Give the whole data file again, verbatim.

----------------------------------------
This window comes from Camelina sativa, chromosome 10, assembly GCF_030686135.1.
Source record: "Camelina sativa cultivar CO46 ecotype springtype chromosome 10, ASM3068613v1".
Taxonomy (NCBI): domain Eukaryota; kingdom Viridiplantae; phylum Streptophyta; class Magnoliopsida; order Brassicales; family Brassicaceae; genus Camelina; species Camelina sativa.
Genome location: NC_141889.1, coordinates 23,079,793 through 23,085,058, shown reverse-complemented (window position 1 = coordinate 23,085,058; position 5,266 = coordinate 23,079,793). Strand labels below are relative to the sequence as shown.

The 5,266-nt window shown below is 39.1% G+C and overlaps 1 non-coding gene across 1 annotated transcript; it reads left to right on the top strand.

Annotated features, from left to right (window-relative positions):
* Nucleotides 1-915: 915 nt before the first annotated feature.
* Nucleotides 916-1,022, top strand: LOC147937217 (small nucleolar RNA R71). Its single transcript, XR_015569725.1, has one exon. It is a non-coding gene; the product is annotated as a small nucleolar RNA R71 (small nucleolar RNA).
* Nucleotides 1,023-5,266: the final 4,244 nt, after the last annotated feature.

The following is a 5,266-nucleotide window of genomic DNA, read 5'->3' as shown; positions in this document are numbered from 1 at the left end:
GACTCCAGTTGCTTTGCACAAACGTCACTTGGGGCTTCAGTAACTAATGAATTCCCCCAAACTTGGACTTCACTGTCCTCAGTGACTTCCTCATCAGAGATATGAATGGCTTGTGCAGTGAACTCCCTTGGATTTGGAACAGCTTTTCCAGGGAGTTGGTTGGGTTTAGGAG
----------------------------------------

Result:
This window comes from Camelina sativa, chromosome 10, assembly GCF_030686135.1.
Source record: "Camelina sativa cultivar CO46 ecotype springtype chromosome 10, ASM3068613v1".
Taxonomy (NCBI): domain Eukaryota; kingdom Viridiplantae; phylum Streptophyta; class Magnoliopsida; order Brassicales; family Brassicaceae; genus Camelina; species Camelina sativa.
Genome location: NC_141889.1, coordinates 23,079,793 through 23,085,058, shown reverse-complemented (window position 1 = coordinate 23,085,058; position 5,266 = coordinate 23,079,793). Strand labels below are relative to the sequence as shown.

The 5,266-nt window shown below is 39.1% G+C and overlaps 1 non-coding gene across 1 annotated transcript; it reads left to right on the top strand.

Annotated features, from left to right (window-relative positions):
* Nucleotides 1-915: 915 nt before the first annotated feature.
* Nucleotides 916-1,022, top strand: LOC147937217 (small nucleolar RNA R71). Its single transcript, XR_015569725.1, has one exon. It is a non-coding gene; the product is annotated as a small nucleolar RNA R71 (small nucleolar RNA).
* Nucleotides 1,023-5,266: the final 4,244 nt, after the last annotated feature.

The following is a 5,266-nucleotide window of genomic DNA, read 5'->3' as shown; positions in this document are numbered from 1 at the left end:
GACTCCAGTTGCTTTGCACAAACGTCACTTGGGGCTTCAGTAACTAATGAATTCCCCCAAACTTGGACTTCACTGTCCTCAGTGACTTCCTCATCAGAGATATGAATGGCTTGTGCAGTGAACTCCCTTGGATTTGGAACAGCTTTTCCAGGGAGTTGGTTGGGTTTAGGAG